Serving traumatized survivors of Hurricane Katrina made Helen Zimmerli want to make a difference in a new way.
Helen and husband Robert went the Gulf Coast for the Red Cross, helping to distribute food and goods from an Emergency Response Vehicle (ERV).
"We were serving lunches when a young man came into the kitchen," said Helen, who lives in Camp Verde. "He seemed greatly distressed and he came toward me."
When he couldn't get out the words, Helen had him sit down with her and comforted him the best she could. He broke down and cried in her arms.
"When it was all over, I said to Rob and some other people, 'I wish I knew what were the proper things to say."
She instinctively knew not to tell a trauma victim that everything was going to be all right. But that was all.
Back in the Verde Valley, Zimmerli saw a notice in the newspaper about a training course for a new Trauma Intervention Program (TIP) and thought it was exactly what she was looking for.
Last week, Zimmerli was one of five people in the Verde Valley who complete the two-week course. The group not only had intensive training, with lots of reading material, but also had to be screened. Several people did not make it through the process.
TIP trains volunteers to go on site at traumatic events such as fires, deaths and accidents, to provide emotional and practical support. Frequently in tragic situations, emergency personnel do not have the time or manpower to tend the traumatized. They are left to deal on their own or with friends or family who don't quite understand how to help them emotionally. TIP fills in that void.
Although it is in use across the country, the Yavapai Chapter is the only TIP chapter in Arizona. The Yavapai Chapter has been operating since 2000 on the other side of the mountain.
Now the Verde Valley Fire District is the first agency in the Verde Valley to contract with the TIP chapter.
"We get so many different types of volunteers," said Shannon Byers, Community Relations coordinator for TIP, "but usually they have experienced a personal tragedy themselves and know what it's like to be alone."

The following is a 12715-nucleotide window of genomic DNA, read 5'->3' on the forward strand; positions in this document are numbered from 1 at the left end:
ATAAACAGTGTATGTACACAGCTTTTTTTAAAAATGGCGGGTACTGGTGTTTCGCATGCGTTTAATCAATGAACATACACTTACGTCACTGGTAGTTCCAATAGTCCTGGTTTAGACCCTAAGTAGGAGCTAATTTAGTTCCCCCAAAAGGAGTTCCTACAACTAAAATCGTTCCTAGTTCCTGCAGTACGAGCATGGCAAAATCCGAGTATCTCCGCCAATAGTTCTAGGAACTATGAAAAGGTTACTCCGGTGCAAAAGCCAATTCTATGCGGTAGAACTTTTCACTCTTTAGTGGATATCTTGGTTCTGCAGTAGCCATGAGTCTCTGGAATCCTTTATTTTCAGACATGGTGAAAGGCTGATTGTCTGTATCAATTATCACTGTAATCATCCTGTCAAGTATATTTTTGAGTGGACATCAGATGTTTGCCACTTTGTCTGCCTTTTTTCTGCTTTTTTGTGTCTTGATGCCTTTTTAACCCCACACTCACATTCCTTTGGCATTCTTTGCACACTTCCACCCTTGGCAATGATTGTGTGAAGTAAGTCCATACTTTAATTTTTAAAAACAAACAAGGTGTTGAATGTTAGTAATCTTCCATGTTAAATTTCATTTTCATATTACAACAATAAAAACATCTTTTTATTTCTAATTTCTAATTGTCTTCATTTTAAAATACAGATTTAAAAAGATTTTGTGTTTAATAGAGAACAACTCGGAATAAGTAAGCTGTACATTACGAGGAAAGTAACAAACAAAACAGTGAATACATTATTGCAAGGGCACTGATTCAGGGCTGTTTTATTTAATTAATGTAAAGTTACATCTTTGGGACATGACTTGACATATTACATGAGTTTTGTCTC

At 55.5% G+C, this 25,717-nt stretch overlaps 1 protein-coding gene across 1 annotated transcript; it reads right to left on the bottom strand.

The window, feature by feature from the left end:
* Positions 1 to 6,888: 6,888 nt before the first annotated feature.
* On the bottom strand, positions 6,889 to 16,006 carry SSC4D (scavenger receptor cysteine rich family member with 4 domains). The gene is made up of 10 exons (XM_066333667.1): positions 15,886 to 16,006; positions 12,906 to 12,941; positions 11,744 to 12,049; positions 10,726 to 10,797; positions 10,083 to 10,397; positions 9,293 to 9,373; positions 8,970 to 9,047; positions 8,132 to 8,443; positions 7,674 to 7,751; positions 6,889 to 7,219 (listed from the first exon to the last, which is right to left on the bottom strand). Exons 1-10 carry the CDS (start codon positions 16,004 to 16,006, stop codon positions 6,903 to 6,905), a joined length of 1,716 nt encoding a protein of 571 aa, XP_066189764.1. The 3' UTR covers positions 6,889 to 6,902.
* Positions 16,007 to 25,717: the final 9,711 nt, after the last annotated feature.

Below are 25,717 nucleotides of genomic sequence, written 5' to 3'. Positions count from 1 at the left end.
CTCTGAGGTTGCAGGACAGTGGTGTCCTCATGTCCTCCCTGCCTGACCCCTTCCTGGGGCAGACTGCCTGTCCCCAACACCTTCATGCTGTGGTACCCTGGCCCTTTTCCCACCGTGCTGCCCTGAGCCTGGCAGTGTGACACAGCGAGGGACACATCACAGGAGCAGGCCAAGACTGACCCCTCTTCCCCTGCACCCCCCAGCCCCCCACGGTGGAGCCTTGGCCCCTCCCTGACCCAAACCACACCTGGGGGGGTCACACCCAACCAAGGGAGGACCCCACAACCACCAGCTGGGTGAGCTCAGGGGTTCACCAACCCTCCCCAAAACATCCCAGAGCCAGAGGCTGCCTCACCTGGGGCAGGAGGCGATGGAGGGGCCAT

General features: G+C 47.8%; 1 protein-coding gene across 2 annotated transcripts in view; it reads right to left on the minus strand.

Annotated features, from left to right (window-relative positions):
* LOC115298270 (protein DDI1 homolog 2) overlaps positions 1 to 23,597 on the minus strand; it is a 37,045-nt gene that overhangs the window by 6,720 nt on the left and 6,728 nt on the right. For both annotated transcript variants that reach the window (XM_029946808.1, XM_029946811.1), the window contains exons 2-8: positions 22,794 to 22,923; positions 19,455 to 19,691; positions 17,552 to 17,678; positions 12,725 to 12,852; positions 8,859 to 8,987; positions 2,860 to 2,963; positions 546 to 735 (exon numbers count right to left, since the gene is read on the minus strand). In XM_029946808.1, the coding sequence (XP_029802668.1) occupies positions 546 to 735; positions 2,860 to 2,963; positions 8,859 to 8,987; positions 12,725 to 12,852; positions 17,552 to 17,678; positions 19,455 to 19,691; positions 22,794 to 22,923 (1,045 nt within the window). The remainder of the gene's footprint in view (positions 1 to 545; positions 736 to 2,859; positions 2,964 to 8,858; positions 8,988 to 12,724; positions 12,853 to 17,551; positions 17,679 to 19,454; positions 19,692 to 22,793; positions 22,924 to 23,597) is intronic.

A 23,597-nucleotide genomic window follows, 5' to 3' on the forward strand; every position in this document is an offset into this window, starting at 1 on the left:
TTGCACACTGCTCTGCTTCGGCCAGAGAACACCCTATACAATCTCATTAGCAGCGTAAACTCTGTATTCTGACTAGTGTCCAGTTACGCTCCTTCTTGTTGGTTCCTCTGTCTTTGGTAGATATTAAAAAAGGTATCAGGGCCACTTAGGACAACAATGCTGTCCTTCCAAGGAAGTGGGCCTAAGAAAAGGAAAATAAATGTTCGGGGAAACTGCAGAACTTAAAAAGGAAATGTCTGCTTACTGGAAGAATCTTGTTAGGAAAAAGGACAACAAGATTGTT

The training was and was not what Zimmerli expected. There was role playing and handy advice. But there was also a trip to a funeral home on "Death Day" and rides on emergency calls with fire station 31.
She calls Sue Rutherford, the Crisis Team manager, a "take no prisoners" type of leader and a very thorough instructor.
"I learned a lot," she said.
The TIP volunteers receive pagers, safety vests for nighttime work and a container of goods with a variety of aids. That can include a blanket, comfort toys for children, coloring books, organizational booklets with all the right numbers to call, bags, pencils and all sorts of miscellaneous items. A woman's group in Prescott makes drawstring bags that help in the distribution of those items.
TIP volunteers, Helen Zimmerli said, are there to listen, protect, reassure and re-enforce. They help those going through a trauma prioritize the important things that need to be done. Situations range from a natural death in the home to crime scenes.
"We would like to be able to cover all of Yavapai County in five years," Byers said. "We've gotten interest from other areas as well, but our focus is on Yavapai."
The TIP board had been trying to place its program in the Verde Valley for some time, and Byers said VVFD Chief Mike Flummer was instrumental in making that happen after seeing it in another area.
Besides Zimmerli, other Verde Valley TIP graduates include Judy and Bud Hendrix of Cornville, Jan Grogan of Cottonwood and Liz Lindsey of Lake Montezuma. Volunteers sign a six-month contract.
The next TIP training in Cottonwood is July 13-Aug. 2 at Verde Valley Fire District. For more information about the program, contact Sue Rutherford at (928) 445-4655, e-mail email@example.com or visit www.tipyavapai.org.